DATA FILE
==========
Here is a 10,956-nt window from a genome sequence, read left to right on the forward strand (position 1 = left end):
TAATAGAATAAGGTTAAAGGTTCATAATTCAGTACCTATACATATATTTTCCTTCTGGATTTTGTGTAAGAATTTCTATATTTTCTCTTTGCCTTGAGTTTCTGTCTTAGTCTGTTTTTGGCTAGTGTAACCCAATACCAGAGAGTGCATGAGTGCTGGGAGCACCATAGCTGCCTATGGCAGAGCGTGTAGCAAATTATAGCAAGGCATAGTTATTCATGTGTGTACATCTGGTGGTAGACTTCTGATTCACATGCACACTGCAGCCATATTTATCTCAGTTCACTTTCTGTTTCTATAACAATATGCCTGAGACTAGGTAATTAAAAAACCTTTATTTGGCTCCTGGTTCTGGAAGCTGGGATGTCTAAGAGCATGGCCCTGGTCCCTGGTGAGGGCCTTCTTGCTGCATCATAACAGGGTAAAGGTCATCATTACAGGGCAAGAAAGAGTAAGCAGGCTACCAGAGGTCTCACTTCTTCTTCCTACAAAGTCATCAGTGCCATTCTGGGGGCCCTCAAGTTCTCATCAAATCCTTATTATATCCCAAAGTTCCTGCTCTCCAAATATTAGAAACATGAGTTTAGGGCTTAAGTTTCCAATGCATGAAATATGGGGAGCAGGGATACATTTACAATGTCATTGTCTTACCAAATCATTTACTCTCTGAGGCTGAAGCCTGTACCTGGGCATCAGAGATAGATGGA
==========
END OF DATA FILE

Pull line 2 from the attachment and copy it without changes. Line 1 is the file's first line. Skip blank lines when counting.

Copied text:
TAATAGAATAAGGTTAAAGGTTCATAATTCAGTACCTATACATATATTTTCCTTCTGGATTTTGTGTAAGAATTTCTATATTTTCTCTTTGCCTTGAGTTTCTGTCTTAGTCTGTTTTTGGCTAGTGTAACCCAATACCAGAGAGTGCATGAGTGCTGGGAGCACCATAGCTGCCTATGGCAGAGCGTGTAGCAAATTATAGCAAGGCATAGTTATTCATGTGTGTACATCTGGTGGTAGACTTCTGATTCACATGCACACTGCAGCCATATTTATCTCAGTTCACTTTCTGTTTCTATAACAATATGCCTGAGACTAGGTAATTAAAAAACCTTTATTTGGCTCCTGGTTCTGGAAGCTGGGATGTCTAAGAGCATGGCCCTGGTCCCTGGTGAGGGCCTTCTTGCTGCATCATAACAGGGTAAAGGTCATCATTACAGGGCAAGAAAGAGTAAGCAGGCTACCAGAGGTCTCACTTCTTCTTCCTACAAAGTCATCAGTGCCATTCTGGGGGCCCTCAAGTTCTCATCAAATCCTTATTATATCCCAAAGTTCCTGCTCTCCAAATATTAGAAACATGAGTTTAGGGCTTAAGTTTCCAATGCATGAAATATGGGGAGCAGGGATACATTTACAATGTCATTGTCTTACCAAATCATTTACTCTCTGAGGCTGAAGCCTGTACCTGGGCATCAGAGATAGATGGA